Dell is introducing an update to its Inspiron Mini 10 netbook series. The new version will replace both the current Inspiron Mini 10 with an Atom Z520 CPU and the Mini 10v which has an Atom N270 CPU. Instead, the new model will have an Intel Atom N450 processor. The new model will be available for $299 and up in the US starting January 5th. It will be available globally two days later on January 7th.
The launch model will ship with Windows 7 Starter Edition or Windows XP Home. Ubuntu 9.04 Linux will also be available, but not until February.
Dell has given the chassis a minor facelift. It now features a textured palm wrest area that is more fingerprint-resistant. The touchpad still features integrated mouse buttons, but Dell dropped support for multitouch gestures, which the company says weren’t in high demand.
The laptop measures 10.5″ x 7.8″ x 1.3″, and those are the same dimensions whether you get a 3 cell or 6 cell battery. That’s because the battery compartment is designed to accomodate either battery size without the battery jutting out from the netbook’s back or bottom. In fact, most versions of the Inspiron Mini 10 will ship with 6 cell batteries, because Dell says that long battery life has become a priority for netbook customers.
The 3 cell battery will be a 28Whr battery, while there will be two different versions of the 6 cell battery: a 56Whr battery that’s good for up to 8:44 of run time, and a 60Whr version for up to 9:34. With a 3 cell battery, the Mini 10 weighs 2.75 pounds. The 6 cell model weighs in at about 3.1 pounds.
Dell is continuing its trend of offering more customization options than just about any other netbook vendor. That includes Bluetooth, 3G, and GPS options, as well as a number of entertainment-focused options including a higher resolution 1366 x 768 pixel display, a Broadcom Crystal HD Media Accelerator, and a built-in TV tuner.
I asked Dell why the company decided to go with the Broadcom solution which enables 720p and 1080p video playback on devices with low power processors, rather than the NVIDIA ION platform which does the same, but which also supports 3D gaming graphics. The answer is basically that Dell feels you get more bang for your buck with the Broadcom accelerator if you’re primarily interested in HD video, since the media coprocessor is cheaper and takes less of a toll on battery life than the NVIDIA ION chipset.
The new Inspiron Mini 10 will be available in 7 colors: black, white, blue, purple, red, green, and pink. You can also personalize the netbook in Dell design studio, with more than 200 design options to choose from.
More photos below:
All for the new internals (Pine Trail and Broadcom FTW!) but, Christ, did Dell have to go and beat it with the ugly stick? I like the inside of it, but the white bottom shell doesn’t work aesthetically and the little, for lack of a better term, shelf sticking out the back is just gross. Frankly, I’d rather have a six-cell battery that juts out (and doubles as a handle :D) than that eyesore. Still, it has a certain appeal that I cannot deny, but please Dell, offer the old case designs!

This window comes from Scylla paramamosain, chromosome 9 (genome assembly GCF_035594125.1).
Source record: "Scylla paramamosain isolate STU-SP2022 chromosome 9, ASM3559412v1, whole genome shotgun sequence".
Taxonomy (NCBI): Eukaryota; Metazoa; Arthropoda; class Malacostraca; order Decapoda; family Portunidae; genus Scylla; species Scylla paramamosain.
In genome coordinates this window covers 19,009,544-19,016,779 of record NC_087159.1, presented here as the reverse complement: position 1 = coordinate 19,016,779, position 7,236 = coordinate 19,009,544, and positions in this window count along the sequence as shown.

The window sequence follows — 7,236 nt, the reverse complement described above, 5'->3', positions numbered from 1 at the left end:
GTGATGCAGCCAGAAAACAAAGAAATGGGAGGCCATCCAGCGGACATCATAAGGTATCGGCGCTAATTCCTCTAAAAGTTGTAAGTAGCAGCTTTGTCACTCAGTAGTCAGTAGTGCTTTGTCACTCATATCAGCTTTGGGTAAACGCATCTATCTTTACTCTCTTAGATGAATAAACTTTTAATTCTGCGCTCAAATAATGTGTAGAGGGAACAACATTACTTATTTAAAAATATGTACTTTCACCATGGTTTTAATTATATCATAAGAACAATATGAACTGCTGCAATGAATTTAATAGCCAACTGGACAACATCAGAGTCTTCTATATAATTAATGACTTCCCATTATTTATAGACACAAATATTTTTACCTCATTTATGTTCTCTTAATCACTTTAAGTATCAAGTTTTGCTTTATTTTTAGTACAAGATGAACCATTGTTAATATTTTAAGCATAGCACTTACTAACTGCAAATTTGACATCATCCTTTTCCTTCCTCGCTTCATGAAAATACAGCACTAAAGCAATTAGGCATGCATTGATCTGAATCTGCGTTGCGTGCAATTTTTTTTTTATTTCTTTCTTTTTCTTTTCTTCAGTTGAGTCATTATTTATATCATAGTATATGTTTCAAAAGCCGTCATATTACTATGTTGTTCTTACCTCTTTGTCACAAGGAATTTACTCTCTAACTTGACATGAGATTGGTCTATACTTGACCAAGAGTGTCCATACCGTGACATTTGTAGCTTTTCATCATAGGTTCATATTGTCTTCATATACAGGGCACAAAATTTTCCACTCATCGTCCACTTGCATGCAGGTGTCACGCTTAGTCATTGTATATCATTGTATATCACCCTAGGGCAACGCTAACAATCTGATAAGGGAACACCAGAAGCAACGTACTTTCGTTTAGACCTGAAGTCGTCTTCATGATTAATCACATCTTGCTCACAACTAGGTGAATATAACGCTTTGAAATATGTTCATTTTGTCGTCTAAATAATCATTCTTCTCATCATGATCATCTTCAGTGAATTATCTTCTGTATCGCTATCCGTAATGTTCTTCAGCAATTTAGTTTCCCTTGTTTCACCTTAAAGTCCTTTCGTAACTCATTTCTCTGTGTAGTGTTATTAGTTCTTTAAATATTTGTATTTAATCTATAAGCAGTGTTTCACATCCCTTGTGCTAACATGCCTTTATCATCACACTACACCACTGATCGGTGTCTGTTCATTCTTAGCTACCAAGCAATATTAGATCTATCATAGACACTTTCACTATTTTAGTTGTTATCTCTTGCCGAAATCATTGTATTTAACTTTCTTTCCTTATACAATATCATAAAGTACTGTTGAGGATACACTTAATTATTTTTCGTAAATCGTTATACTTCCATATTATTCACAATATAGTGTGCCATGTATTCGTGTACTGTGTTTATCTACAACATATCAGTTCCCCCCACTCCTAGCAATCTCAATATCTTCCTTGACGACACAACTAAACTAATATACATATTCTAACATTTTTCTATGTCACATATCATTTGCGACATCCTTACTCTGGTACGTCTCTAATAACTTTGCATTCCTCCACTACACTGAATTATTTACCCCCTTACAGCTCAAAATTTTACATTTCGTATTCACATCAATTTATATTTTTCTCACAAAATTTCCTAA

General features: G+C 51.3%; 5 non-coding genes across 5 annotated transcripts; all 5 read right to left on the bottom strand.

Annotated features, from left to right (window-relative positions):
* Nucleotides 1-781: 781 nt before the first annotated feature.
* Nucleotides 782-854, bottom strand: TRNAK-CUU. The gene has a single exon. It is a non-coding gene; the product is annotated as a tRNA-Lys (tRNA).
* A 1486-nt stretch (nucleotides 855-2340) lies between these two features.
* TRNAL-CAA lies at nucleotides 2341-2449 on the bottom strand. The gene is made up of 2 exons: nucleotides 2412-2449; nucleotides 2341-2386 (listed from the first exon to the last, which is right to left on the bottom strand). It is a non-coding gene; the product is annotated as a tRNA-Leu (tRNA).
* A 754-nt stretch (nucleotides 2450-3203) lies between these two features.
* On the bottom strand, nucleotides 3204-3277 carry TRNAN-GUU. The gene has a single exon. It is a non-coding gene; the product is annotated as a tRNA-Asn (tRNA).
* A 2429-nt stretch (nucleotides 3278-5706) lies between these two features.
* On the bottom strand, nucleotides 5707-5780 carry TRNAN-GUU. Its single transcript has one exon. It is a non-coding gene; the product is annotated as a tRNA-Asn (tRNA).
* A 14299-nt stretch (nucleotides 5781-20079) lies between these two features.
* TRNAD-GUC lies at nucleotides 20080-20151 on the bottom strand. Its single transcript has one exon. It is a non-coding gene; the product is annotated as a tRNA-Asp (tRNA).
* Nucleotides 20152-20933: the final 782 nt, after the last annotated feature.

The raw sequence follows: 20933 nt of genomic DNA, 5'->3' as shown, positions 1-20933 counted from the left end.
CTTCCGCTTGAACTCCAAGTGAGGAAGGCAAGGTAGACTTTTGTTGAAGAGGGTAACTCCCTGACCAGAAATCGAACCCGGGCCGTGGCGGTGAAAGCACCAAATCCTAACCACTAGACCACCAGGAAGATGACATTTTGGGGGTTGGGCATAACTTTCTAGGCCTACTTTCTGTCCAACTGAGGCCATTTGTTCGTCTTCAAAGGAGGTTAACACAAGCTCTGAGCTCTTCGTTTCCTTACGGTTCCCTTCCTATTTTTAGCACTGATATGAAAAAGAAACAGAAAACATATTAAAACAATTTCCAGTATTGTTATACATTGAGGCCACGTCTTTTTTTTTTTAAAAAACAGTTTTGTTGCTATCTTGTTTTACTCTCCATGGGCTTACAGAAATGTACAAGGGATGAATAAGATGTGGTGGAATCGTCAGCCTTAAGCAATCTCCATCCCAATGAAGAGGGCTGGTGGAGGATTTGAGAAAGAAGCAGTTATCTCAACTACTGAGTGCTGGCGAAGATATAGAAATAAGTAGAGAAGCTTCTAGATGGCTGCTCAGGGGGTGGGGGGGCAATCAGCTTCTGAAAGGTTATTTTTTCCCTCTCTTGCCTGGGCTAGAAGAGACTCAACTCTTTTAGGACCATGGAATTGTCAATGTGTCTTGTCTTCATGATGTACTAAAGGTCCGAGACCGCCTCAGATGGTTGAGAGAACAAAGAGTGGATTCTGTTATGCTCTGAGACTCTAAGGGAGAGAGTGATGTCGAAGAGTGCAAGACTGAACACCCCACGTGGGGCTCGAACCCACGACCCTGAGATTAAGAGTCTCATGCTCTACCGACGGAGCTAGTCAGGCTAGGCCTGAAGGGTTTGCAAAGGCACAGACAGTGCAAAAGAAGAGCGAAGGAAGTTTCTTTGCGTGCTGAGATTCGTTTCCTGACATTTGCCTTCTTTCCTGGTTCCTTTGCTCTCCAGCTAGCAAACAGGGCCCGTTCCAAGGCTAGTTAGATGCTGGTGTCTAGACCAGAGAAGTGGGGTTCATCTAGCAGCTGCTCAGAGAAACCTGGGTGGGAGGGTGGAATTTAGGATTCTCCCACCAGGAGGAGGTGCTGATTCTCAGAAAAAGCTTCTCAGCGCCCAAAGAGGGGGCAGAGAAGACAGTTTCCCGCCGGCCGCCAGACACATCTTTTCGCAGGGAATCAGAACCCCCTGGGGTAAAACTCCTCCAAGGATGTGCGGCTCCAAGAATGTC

EDIT: Does anyone know anything about Hackintosh compatibility with Pine Trail? I know the graphics are based on X3100, which is OS X compatible, but…
Guarantee the graphics drivers destroy this product. Wait till you hit any flashed based websites and hd youtube etc… Done..
Isn’t Pine Trail has integrated memory controller and GPU already? The MC & GPU would be redundant if they were using Ion right?
Two questions. What is the max memory? Will Dell offer an SSD, Solid State Drive?
Wow. Dell did a great job with this one. It is the first Dell netbook I would actually consider buying. I wonder what a Linux model with GPS and the big 6 cell battery would cost. I might find out in February.
Are there any Pine Trail netbooks out already? If not, M&A could lay claim to that honor: https://shopmanda.com/p-1199990114-companion-pc-10.aspx
Not saying it’s gonna win awards for cosmetics or anything, but it does say Pine Trail.
MandA is a short drive from here, I guess I could make a roadtrip if anyone really had to know.
I think Dell is right in offering broadcom chip for hd playback, Ion solution is great and I would like to see in Culv platform computers but Atom just doesnt provide enough processor power to complement it.
Not sticking out battery and 6cell as standard option make it looks like Dell learns from mistakes.
Definitely interesting product.
I have to agree with you notusedbrain. I think Dell has hit it just right buy using the broadcom chip. I would like most people want to watch hd video and although ION would provide better graphics just having the ability to view hd content for a dirt cheap price is not that bad of a trade off.
And I wonder if they continue not to offer ION because that would offend the company that kept them in business? Wonder if they’re getting favored pricing, and rebates for not offering ION systems? Time will tell I guess.
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